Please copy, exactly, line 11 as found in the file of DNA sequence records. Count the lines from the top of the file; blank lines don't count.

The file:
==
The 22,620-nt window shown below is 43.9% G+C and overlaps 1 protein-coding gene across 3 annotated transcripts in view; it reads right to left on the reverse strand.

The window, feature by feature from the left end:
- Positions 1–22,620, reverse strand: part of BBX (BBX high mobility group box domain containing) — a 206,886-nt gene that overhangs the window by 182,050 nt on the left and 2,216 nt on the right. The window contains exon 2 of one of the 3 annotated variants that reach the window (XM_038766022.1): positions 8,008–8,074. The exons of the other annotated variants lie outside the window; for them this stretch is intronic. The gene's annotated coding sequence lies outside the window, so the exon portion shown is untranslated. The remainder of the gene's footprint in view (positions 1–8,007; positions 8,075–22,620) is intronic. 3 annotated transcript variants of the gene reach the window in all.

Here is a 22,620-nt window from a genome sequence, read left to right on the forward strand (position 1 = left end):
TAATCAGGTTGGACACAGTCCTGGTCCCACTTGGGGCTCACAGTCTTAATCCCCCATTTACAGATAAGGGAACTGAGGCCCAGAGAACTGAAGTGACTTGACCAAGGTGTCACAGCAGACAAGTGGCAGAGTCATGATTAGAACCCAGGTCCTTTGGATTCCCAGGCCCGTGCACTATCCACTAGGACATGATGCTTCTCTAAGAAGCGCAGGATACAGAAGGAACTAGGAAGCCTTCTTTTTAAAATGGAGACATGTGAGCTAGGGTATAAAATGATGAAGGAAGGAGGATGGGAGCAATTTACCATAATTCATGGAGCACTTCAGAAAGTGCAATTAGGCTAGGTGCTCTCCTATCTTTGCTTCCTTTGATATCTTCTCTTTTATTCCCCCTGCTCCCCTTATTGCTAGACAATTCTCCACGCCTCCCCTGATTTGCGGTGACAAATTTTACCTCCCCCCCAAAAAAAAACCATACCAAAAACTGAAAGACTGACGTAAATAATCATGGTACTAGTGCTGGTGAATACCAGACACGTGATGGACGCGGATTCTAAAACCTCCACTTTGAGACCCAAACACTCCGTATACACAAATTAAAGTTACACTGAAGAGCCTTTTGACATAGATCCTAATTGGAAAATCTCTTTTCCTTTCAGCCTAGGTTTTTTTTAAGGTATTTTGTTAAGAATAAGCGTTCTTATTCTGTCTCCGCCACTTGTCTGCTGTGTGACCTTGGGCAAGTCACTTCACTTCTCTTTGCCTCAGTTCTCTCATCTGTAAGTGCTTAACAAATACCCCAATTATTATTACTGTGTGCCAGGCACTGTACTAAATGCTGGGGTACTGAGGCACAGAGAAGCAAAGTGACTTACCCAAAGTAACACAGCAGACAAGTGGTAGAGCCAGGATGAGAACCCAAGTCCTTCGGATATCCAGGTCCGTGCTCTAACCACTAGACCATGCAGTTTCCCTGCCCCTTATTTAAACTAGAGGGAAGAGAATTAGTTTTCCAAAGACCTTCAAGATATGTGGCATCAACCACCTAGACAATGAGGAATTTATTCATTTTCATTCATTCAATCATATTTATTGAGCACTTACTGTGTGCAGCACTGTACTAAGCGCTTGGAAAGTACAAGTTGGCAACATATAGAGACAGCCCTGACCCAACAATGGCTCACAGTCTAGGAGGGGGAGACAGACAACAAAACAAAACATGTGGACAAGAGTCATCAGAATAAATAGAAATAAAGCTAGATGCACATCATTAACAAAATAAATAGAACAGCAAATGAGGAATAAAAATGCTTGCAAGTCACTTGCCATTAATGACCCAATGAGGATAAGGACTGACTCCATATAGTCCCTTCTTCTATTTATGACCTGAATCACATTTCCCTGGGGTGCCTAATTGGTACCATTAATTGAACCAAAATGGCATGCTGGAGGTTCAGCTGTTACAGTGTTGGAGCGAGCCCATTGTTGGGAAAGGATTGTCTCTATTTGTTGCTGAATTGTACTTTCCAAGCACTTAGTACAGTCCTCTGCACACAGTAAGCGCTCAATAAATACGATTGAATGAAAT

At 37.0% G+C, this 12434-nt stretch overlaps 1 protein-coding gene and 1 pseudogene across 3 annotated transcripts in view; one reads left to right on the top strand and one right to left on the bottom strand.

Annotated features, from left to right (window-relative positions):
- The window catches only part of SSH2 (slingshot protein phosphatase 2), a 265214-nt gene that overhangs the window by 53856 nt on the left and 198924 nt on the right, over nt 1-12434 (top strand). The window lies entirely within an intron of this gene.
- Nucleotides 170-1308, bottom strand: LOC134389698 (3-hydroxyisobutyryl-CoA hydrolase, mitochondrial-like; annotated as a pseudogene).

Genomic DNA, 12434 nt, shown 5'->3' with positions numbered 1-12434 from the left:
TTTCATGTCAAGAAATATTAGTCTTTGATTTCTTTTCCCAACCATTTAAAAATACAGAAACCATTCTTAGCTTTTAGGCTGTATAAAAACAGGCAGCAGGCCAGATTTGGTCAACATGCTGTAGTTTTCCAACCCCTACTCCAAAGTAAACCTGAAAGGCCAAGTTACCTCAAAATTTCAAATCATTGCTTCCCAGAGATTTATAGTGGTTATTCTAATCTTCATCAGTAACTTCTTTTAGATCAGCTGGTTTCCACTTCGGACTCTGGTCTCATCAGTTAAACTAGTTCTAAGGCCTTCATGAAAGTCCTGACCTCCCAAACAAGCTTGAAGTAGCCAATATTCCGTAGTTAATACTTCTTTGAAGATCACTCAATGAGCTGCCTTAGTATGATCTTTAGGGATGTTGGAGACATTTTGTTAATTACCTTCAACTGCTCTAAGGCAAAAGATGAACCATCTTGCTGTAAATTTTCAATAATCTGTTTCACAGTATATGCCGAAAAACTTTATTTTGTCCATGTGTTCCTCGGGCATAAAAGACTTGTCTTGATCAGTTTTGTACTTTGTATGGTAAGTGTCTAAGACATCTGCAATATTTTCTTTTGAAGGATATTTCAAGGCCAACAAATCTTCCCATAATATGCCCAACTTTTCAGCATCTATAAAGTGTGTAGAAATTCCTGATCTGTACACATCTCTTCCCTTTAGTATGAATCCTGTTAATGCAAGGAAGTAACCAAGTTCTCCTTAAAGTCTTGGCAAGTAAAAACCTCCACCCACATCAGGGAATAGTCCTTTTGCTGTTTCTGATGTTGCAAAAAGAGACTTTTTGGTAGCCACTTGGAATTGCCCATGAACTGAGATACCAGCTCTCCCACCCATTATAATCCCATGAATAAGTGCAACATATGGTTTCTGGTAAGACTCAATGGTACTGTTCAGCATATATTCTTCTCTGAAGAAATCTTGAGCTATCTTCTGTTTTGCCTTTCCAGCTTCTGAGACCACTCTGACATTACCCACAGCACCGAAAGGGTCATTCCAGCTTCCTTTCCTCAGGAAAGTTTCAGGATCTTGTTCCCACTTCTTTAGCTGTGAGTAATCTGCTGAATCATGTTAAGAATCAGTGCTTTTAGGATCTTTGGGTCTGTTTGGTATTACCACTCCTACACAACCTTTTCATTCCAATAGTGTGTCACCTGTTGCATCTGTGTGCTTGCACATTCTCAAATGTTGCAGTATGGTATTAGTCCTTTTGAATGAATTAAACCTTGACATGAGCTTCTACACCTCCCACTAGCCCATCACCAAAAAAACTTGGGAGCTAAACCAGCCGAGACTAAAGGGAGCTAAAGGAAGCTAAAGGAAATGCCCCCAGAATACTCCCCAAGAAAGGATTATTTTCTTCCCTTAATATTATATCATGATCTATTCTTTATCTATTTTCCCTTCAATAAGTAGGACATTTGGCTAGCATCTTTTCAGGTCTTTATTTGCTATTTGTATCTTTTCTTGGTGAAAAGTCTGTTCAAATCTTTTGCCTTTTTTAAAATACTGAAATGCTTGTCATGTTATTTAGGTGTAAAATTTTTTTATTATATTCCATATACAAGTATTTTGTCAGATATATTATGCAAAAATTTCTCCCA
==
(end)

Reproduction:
TTTCATGTCAAGAAATATTAGTCTTTGATTTCTTTTCCCAACCATTTAAAAATACAGAAACCATTCTTAGCTTTTAGGCTGTATAAAAACAGGCAGCAGGCCAGATTTGGTCAACATGCTGTAGTTTTCCAACCCCTACTCCAAAGTAAACCTGAAAGGCCAAGTTACCTCAAAATTTCAAATCATTGCTTCCCAGAGATTTATAGTGGTTATTCTAATCTTCATCAGTAACTTCTTTTAGATCAGCTGGTTTCCACTTCGGACTCTGGTCTCATCAGTTAAACTAGTTCTAAGGCCTTCATGAAAGTCCTGACCTCCCAAACAAGCTTGAAGTAGCCAATATTCCGTAGTTAATACTTCTTTGAAGATCACTCAATGAGCTGCCTTAGTATGATCTTTAGGGATGTTGGAGACATTTTGTTAATTACCTTCAACTGCTCTAAGGCAAAAGATGAACCATCTTGCTGTAAATTTTCAATAATCTGTTTCACAGTATATGCCGAAAAACTTTATTTTGTCCATGTGTTCCTCGGGCATAAAAGACTTGTCTTGATCAGTTTTGTACTTTGTATGGTAAGTGTCTAAGACATCTGCAATATTTTCTTTTGAAGGATATTTCAAGGCCAACAAATCTTCCCATAATATGCCCAACTTTTCAGCATCTATAAAGTGTGTAGAAATTCCTGATCTGTACACATCTCTTCCCTTTAGTATGAATCCTGTTAATGCAAGGAAGTAACCAAGTTCTCCTTAAAGTCTTGGCAAGTAAAAACCTCCACCCACATCAGGGAATAGTCCTTTTGCTGTTTCTGATGTTGCAAAAAGAGACTTTTTGGTAGCCACTTGGAATTGCCCATGAACTGAGATACCAGCTCTCCCACCCATTATAATCCCATGAATAAGTGCAACATATGGTTTCTGGTAAGACTCAATGGTACTGTTCAGCATATATTCTTCTCTGAAGAAATCTTGAGCTATCTTCTGTTTTGCCTTTCCAGCTTCTGAGACCACTCTGACATTACCCACAGCACCGAAAGGGTCATTCCAGCTTCCTTTCCTCAGGAAAGTTTCAGGATCTTGTTCCCACTTCTTTAGCTGTGAGTAATCTGCTGAATCATGTTAAGAATCAGTGCTTTTAGGATCTTTGGGTCTGTTTGGTATTACCACTCCTACACAACCTTTTCATTCCAATAGTGTGTCACCTGTTGCATCTGTGTGCTTGCACATTCTCAAATGTTGCAGTATGGTATTAGTCCTTTTGAATGAATTAAACCTTGACATGAGCTTCTACACCTCCCACTAGCCCATCACCAAAAAAACTTGGGAGCTAAACCAGCCGAGACTAAAGGGAGCTAAAGGAAGCTAAAGGAAATGCCCCCAGAATACTCCCCAAGAAAGGATTATTTTCTTCCCTTAATATTATATCATGATCTATTCTTTATCTATTTTCCCTTCAATAAGTAGGACATTTGGCTAGCATCTTTTCAGGTCTTTATTTGCTATTTGTATCTTTTCTTGGTGAAAAGTCTGTTCAAATCTTTTGCCTTTTTTAAAATACTGAAATGCTTGTCATGTTATTTAGGTGTAAAATTTTTTTATTATATTCCATATACAAGTATTTTGTCAGATATATTATGCAAAAATTTCTCCCA